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Taylor Creek/Beaufort Waterfront Anchorage

Posted by admin | Posted on 03-10-2007

Statute Mile: 201
Lat/Lon: near 34 42.955 North/076 40.014 West
Location: on the westerly waters of Taylor Creek, abeam of the Beaufort downtown waterfront
Minimum Depth: 7 feet
Swing Room: sufficient room for vessels as large as 48 feet
Foul Weather Shelter: Good

Rating:

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Comments from the Cruisers' Net Community (7)

Depths were fine, 6-9 ft, as we have a 3 1/2 draft, but finding a space to anchor was almost impossible with all the local mooring balls, local liveaboards and sunken vessels. All were spaced to limit only small vessels. We have a 32 ft. sailboat and barely fit. A fellow cruiser with a 37 ft. sailboat traveling with us was unable to find a safe area to anchor and spent several hours motoring around looking for a spot. Would not recommend this anchorage to anyone. Rather would send them to Morehead City Yacht Basin as Beaufort City docks are too expensive.
Susan & Elden Leaf
s/v Soteria

I moor up Taylor creek east of the city docks. I have to dinghy in anyway so going a quarter mile up the creek always finds a good clear spot where I can anchor mid creek. This is better than trying to squeeze into the space out of the channel in front of the city dock. Holding is good in firm sand.
Gregory Han

The neat anchorage is in Taylors Creek just in front of the Beaufort Town Docks – (252)728-2503…lots of current…try to come in only at slack tide… you can also anchor out in the creek in front of the docks…usually crowded on weekends… but 3 dinghy docks and very cruiser friendly….very historic and 2 pre-revolutionary cemeteries
Frank Erwin

We remember Taylor Creek readily, mostly because of the currents. Anchored at the eastish end, in a fairly narrow section, we seemed to either be too close for comfort to the island or too the channel. Nothing we did could change this. Our neighbor though, never seemed to move more than a couple feet. So one day, I rowed over to see how they were anchored, anxious to learn a better way.
Turned out the woman was by herself, her husband having been taken to the hospital several days before because of a heart attack. She was besides herself because of a storm that was forecast for that evening and her rodes had wrapped around themselves so much that her scope had significantly been reduced, and she was pretty certain that one, if not both anchors had tripped (originally anchored Bahamian style). In addition, their engine was overheating and she wasn’t comfortable operating it to begin with.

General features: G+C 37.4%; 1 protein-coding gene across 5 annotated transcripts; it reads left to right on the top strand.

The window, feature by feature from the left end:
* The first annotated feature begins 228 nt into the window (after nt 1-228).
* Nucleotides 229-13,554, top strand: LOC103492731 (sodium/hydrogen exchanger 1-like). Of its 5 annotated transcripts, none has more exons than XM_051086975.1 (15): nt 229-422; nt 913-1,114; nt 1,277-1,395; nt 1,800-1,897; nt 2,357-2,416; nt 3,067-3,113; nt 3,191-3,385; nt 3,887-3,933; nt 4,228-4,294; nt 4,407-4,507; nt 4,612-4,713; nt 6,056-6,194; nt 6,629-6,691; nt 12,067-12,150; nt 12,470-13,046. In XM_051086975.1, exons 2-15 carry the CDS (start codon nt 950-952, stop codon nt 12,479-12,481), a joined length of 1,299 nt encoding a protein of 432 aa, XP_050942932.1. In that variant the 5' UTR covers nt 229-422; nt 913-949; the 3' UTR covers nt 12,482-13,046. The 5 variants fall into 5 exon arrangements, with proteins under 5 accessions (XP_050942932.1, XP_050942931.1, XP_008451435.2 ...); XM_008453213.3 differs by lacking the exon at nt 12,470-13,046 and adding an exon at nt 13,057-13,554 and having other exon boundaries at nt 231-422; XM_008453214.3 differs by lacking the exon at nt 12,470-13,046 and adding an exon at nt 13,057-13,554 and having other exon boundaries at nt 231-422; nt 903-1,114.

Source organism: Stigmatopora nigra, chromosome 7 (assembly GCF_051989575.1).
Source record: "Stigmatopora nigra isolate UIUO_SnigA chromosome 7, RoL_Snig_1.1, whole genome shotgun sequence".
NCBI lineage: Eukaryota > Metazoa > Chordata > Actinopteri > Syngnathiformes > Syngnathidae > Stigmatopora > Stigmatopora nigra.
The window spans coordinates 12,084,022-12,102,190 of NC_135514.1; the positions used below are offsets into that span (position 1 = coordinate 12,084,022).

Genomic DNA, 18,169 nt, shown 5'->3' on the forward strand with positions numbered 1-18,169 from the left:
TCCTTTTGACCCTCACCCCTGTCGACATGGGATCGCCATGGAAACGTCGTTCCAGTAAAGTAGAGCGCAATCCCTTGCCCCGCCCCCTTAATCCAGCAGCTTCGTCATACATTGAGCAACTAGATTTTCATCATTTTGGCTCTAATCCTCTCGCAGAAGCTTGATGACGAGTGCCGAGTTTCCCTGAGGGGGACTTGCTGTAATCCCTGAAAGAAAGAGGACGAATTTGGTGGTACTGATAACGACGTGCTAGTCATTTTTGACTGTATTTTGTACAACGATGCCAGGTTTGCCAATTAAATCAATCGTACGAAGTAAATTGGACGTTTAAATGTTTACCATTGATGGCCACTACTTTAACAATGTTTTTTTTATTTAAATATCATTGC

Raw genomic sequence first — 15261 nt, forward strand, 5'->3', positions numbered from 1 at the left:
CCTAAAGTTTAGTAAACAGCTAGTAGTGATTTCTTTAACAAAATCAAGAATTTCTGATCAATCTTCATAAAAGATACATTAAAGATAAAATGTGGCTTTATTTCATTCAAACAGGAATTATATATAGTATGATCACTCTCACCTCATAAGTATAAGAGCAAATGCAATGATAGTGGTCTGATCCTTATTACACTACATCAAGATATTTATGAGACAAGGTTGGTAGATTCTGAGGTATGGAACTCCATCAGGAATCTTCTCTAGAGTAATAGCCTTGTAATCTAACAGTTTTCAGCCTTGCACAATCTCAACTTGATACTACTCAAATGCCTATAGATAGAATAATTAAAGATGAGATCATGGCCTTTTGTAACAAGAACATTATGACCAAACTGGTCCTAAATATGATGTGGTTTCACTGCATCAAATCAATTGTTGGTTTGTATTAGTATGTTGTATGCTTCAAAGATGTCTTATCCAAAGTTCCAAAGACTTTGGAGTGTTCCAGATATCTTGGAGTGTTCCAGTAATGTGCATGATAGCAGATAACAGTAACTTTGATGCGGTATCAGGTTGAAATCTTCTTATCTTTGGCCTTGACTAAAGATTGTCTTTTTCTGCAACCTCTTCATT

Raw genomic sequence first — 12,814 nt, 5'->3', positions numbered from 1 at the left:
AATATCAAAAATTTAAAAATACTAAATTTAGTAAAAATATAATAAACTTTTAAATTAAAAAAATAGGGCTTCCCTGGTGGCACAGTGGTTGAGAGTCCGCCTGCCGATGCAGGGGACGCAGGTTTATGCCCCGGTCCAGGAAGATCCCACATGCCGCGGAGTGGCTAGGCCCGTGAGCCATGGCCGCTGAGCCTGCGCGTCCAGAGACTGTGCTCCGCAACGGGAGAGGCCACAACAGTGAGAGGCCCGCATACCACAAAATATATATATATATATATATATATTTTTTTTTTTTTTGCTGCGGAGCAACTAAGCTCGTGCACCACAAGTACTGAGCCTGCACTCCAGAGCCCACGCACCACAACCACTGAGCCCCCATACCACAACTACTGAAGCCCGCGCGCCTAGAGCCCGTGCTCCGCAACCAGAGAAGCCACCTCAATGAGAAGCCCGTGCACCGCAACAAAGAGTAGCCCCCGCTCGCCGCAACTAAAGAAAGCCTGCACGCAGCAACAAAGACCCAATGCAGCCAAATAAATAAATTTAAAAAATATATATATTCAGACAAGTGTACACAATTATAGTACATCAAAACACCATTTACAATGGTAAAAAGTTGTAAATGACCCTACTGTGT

I offered to help do what I could and she enthusiastically agreed. I went back and got Jill, so the three of us could sort out her predicament. Pulled her anchors up and discovered that she was right in her assessment, although only one anchor had tripped, the wrapping having pulled it halfway up the other anchor’s rode. Got her reanchored (her engine was overheating) and Jill and I went back to our boat, happy that we did a good deed. We still chuckle when we rethink of this event, thinking that boat was so well anchored and that we could learn something from her, when it turned out it was borderline, at best.
As it turned out her boat started swinging just as far and wide as ours did, so we learned nothing there; but, it didn’t drag throughout the storm. Her husband returned two days latter and the impression we got was that he wasn’t very pleased that we helped his wife… never said hello, even thought he motored right by us repeatedly, never said thanks. We still can’t understand that part, but none-the-less, we’d do it again if the opportunity presented itself!
Rudy
Briney Bug

We were there in May, 2010. Lots of moorings with little space to anchor. Lots of current. Lots of Fishing boats on the docks. Not suggested.

Kinda tight anchorage, but good location.
Capt. Sterling

This anchorage is filling with moorings which, as far as I can tell, are not legal but remain nonetheless. While there is good depth in the part of the cut east of G”7″, the narrower channel causes the current to run much faster than to the west of G”7″. It’s easy to find enough water for boats drawing 7-8′.
At the moment, there are two boats riding to Bahamian moorings, many boats riding on moorings, and the rest riding on one hook (our boat included), some with excessive amounts of scope out. The different swing circles makes finding suitable swing room a challenge (we saw one boat spend over an hour to find a usable spot and it took us three passes to get the hook set in the right place). A quick check shows very few boats are showing anchor lights or even a cockpit light as a low-level anchor light – not good news for an after sunset dinghy ride.
There is some fetch from the west and somewhat less from the east, and virtually nothing to the north or south. But there’s very little wind shelter from any direction save to the north, and that from the buildings and trees on shore. While Beaufort has much to commend it, Taylor Creek is probably best rated as “advanced skills or better needed”.

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